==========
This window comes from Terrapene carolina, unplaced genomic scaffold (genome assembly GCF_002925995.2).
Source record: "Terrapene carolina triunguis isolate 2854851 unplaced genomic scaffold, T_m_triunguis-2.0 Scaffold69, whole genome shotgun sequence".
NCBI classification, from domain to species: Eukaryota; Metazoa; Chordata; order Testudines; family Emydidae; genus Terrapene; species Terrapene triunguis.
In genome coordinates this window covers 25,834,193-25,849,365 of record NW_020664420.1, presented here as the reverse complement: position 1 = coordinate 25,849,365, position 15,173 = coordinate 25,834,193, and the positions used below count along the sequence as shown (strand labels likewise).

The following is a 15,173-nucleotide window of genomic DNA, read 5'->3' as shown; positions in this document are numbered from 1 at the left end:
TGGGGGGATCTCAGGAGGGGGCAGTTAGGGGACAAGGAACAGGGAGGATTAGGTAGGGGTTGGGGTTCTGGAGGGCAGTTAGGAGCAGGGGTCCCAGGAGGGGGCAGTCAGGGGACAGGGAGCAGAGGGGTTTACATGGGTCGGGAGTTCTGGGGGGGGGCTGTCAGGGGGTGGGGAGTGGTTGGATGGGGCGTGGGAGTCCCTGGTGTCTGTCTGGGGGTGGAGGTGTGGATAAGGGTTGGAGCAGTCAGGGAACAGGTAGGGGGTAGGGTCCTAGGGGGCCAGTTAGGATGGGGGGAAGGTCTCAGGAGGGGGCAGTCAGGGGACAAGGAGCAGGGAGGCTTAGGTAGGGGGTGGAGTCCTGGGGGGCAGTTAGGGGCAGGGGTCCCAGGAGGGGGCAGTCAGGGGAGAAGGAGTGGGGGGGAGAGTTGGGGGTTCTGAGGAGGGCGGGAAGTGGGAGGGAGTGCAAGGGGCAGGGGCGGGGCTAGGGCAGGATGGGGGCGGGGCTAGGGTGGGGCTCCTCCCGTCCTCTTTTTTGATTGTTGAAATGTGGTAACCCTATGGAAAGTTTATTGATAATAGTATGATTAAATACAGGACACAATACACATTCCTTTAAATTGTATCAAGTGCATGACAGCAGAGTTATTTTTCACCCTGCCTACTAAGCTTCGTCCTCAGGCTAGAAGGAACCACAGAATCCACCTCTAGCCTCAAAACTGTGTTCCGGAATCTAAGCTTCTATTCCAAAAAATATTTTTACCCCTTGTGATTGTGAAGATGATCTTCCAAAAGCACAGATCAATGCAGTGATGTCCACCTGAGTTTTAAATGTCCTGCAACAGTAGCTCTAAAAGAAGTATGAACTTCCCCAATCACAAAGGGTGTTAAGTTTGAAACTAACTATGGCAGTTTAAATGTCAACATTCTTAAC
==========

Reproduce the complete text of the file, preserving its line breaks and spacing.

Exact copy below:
This window comes from Terrapene carolina, unplaced genomic scaffold (genome assembly GCF_002925995.2).
Source record: "Terrapene carolina triunguis isolate 2854851 unplaced genomic scaffold, T_m_triunguis-2.0 Scaffold69, whole genome shotgun sequence".
NCBI classification, from domain to species: Eukaryota; Metazoa; Chordata; order Testudines; family Emydidae; genus Terrapene; species Terrapene triunguis.
In genome coordinates this window covers 25,834,193-25,849,365 of record NW_020664420.1, presented here as the reverse complement: position 1 = coordinate 25,849,365, position 15,173 = coordinate 25,834,193, and the positions used below count along the sequence as shown (strand labels likewise).

The following is a 15,173-nucleotide window of genomic DNA, read 5'->3' as shown; positions in this document are numbered from 1 at the left end:
TGGGGGGATCTCAGGAGGGGGCAGTTAGGGGACAAGGAACAGGGAGGATTAGGTAGGGGTTGGGGTTCTGGAGGGCAGTTAGGAGCAGGGGTCCCAGGAGGGGGCAGTCAGGGGACAGGGAGCAGAGGGGTTTACATGGGTCGGGAGTTCTGGGGGGGGGCTGTCAGGGGGTGGGGAGTGGTTGGATGGGGCGTGGGAGTCCCTGGTGTCTGTCTGGGGGTGGAGGTGTGGATAAGGGTTGGAGCAGTCAGGGAACAGGTAGGGGGTAGGGTCCTAGGGGGCCAGTTAGGATGGGGGGAAGGTCTCAGGAGGGGGCAGTCAGGGGACAAGGAGCAGGGAGGCTTAGGTAGGGGGTGGAGTCCTGGGGGGCAGTTAGGGGCAGGGGTCCCAGGAGGGGGCAGTCAGGGGAGAAGGAGTGGGGGGGAGAGTTGGGGGTTCTGAGGAGGGCGGGAAGTGGGAGGGAGTGCAAGGGGCAGGGGCGGGGCTAGGGCAGGATGGGGGCGGGGCTAGGGTGGGGCTCCTCCCGTCCTCTTTTTTGATTGTTGAAATGTGGTAACCCTATGGAAAGTTTATTGATAATAGTATGATTAAATACAGGACACAATACACATTCCTTTAAATTGTATCAAGTGCATGACAGCAGAGTTATTTTTCACCCTGCCTACTAAGCTTCGTCCTCAGGCTAGAAGGAACCACAGAATCCACCTCTAGCCTCAAAACTGTGTTCCGGAATCTAAGCTTCTATTCCAAAAAATATTTTTACCCCTTGTGATTGTGAAGATGATCTTCCAAAAGCACAGATCAATGCAGTGATGTCCACCTGAGTTTTAAATGTCCTGCAACAGTAGCTCTAAAAGAAGTATGAACTTCCCCAATCACAAAGGGTGTTAAGTTTGAAACTAACTATGGCAGTTTAAATGTCAACATTCTTAAC